67. You are assessing an 80-year-old man who complains of generalized weakness. He denies chest pain or shortness of breath and tells you that he has become progressively weaker over the past 3 days. His medical history is significant for two prior heart attacks, hypertension, chronic renal insufficiency, and atrial fibrillation. His blood pressure is 108/60 mm Hg, pulse rate is 94 beats/min and irregular, and respirations are 20 breaths/min and unlabored. Auscultation of his lungs reveals scattered crackles, and the ECG reveals atrial fibrillation. In addition to administering supplemental oxygen, you should:
A) start an IV with D5W, assess his blood glucose level, and administer half the usual dose of diltiazem to lower the rate of his atrial fibrillation.
B) obtain a 12-lead ECG tracing, start an IV line with normal saline and give a 250-mL fluid bolus, reassess his blood pressure, and transport him.
C) establish vascular access, administer 2 mg of morphine to treat his apparent pulmonary edema, continue to monitor the ECG, and transport.
D) obtain a 12-lead ECG tracing, assess his blood glucose level, establish vascular access and set the rate to keep the vein open, and transport to the hospital.
70. You are dispatched to an assisted living center for an 80-year-old woman who is vomiting bright red blood. Upon your arrival, you find the patient sitting in a chair. She is conscious and alert, but is markedly pale and diaphoretic. Her medical history is significant for hypertension, congestive heart failure, type 2 diabetes, hypothyroidism, and osteoarthritis. Her medications include Toprol, lisinopril, Glucophage, Synthroid, and ibuprofen. Her blood pressure is 76/56 mm Hg, pulse is 76 beats/min and weak, and respirations are 24 breaths/min and shallow. Which of the following statements regarding this scenario is MOST correct?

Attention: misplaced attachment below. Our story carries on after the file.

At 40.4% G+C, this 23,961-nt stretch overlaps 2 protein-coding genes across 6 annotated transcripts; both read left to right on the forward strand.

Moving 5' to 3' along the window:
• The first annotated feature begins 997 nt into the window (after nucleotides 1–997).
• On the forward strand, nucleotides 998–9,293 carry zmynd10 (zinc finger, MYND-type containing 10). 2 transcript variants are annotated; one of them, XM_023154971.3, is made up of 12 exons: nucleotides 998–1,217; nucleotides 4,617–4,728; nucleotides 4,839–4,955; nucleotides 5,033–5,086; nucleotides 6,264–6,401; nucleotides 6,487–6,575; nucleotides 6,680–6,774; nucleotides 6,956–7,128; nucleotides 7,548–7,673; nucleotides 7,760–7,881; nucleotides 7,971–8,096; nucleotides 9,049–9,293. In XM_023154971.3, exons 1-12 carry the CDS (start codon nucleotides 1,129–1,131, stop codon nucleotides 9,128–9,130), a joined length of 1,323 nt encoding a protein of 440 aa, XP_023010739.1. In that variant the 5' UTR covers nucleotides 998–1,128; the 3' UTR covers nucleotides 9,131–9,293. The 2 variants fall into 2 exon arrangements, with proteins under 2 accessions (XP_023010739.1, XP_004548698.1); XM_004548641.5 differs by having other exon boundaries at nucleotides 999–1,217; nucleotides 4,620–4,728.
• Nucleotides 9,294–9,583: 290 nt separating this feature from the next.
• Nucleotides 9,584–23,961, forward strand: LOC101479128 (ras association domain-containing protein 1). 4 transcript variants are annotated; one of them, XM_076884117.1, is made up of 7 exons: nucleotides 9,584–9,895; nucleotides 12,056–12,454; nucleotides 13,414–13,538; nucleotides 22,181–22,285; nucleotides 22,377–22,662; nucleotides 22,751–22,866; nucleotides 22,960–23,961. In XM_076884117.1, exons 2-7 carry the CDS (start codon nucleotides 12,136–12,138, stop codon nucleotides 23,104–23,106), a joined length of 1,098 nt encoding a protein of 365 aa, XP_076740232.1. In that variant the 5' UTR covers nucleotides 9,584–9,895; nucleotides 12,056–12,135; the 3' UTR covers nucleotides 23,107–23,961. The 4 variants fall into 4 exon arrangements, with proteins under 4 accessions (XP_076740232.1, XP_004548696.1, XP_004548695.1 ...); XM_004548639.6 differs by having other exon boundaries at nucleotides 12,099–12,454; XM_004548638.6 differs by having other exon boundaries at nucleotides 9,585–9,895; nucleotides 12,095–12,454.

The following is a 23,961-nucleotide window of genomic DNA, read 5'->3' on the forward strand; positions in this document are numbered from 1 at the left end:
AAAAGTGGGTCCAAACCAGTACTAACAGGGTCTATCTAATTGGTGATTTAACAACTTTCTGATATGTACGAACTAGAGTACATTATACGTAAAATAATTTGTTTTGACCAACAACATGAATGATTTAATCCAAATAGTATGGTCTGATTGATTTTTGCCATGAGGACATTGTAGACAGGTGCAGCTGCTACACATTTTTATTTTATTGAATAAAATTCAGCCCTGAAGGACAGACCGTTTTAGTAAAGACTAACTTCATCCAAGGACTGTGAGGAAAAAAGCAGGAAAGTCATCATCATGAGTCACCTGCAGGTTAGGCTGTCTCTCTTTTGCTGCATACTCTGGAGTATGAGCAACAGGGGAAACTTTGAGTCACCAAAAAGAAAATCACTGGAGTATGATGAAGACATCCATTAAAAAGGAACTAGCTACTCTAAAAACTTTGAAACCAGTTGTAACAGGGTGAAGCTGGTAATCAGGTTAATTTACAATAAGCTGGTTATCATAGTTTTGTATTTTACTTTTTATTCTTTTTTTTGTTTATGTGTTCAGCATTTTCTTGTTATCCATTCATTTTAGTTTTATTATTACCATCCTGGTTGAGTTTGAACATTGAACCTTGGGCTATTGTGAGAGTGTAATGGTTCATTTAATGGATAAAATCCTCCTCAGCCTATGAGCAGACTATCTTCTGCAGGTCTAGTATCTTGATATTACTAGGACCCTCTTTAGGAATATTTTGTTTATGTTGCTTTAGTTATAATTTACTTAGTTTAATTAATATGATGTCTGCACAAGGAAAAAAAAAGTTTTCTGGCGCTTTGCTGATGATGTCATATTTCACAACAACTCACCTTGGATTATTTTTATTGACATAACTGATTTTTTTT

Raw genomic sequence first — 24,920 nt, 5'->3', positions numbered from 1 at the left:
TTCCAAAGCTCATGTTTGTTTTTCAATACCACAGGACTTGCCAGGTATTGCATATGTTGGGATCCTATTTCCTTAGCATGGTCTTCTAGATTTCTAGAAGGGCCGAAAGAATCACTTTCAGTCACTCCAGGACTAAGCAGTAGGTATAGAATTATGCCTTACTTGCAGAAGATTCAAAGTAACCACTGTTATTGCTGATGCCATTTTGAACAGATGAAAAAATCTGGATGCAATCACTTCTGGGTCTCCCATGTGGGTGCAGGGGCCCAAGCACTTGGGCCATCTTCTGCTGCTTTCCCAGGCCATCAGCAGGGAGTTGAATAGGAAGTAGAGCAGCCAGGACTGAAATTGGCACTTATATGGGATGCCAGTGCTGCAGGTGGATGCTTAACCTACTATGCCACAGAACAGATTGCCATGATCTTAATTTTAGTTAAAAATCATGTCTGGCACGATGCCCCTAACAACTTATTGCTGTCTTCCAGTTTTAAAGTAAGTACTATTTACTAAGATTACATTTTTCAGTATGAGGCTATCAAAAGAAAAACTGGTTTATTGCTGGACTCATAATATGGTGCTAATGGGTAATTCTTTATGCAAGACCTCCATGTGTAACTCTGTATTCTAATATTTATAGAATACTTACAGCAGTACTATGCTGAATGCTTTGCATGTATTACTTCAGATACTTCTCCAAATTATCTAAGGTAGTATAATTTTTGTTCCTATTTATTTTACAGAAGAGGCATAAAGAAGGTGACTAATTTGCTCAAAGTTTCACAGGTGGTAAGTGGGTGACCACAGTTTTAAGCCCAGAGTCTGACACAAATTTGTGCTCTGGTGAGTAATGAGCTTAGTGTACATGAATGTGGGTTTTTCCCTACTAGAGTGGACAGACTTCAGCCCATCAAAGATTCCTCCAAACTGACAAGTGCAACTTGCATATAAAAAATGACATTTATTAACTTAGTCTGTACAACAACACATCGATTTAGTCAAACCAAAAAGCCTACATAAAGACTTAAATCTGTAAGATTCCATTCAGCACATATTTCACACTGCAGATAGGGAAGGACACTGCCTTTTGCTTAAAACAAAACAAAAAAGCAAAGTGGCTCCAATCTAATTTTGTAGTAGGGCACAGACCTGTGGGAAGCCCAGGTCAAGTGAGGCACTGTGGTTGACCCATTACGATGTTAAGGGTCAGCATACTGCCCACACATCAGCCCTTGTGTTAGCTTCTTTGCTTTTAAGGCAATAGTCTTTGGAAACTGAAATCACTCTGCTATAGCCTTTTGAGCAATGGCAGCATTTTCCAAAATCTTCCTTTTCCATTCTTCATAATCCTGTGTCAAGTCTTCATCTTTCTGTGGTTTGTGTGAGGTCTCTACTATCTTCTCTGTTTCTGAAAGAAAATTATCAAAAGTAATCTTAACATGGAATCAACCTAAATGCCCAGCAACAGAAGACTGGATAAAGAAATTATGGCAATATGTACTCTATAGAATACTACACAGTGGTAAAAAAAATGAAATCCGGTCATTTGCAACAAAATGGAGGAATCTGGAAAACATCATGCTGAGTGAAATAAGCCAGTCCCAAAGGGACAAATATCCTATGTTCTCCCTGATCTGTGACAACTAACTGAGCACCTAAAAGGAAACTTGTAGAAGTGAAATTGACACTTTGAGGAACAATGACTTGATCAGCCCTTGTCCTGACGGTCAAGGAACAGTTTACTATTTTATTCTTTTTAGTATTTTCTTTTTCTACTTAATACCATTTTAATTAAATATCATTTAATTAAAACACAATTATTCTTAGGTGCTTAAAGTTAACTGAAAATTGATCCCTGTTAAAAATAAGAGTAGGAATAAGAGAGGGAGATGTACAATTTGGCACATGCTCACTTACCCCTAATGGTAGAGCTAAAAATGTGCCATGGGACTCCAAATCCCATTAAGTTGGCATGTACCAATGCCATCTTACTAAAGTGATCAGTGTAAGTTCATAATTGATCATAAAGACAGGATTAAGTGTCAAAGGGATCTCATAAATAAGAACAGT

A) You should suspect shock due to lower gastrointestinal bleeding, start two large-bore IV lines, and rapidly infuse normal saline until her systolic blood pressure is greater than 90 mm Hg.
B) Gross hematemesis suggests gastrointestinal bleeding; however, although she is in shock, you should avoid infusing isotonic crystalloid solutions due to her congestive heart failure.
C) This patient, who is in shock, probably has a bleeding peptic ulcer secondary to ibuprofen use, and the lack of compensatory tachycardia is likely the result of the beta blocker she is taking.
D) This patient's vital signs are clearly the result of the medications she is taking, and you should focus on the likelihood that her pallor and diaphoresis are most likely the result of hypoglycemia.
73. You respond to a residence for an unknown emergency involving an 83-year-old man. When you arrive, you find the patient, who is conscious and alert, sitting on his couch with his head held over a bowl. He tells you that his nose started bleeding about 20 minutes ago and he cannot get it to stop. As your partner assists the patient in controlling the bleeding, you inquire about his medical history. He tells you that he has chronic atrial fibrillation, has high blood pressure, and is occasionally depressed. When you ask him about compliance with his medications, he tells you, "I take my medicine every day, but the writing on the bottles is so small." The patient's blood pressure is 112/58 mm Hg, pulse rate is 88 beats/min and irregular, and respirations are 18 and unlabored. This patient has MOST likely inadvertently:
A) overdosed on his Xanax.
B) underdosed on his Toprol.
C) underdosed on his digoxin.
D) overdosed on his warfarin.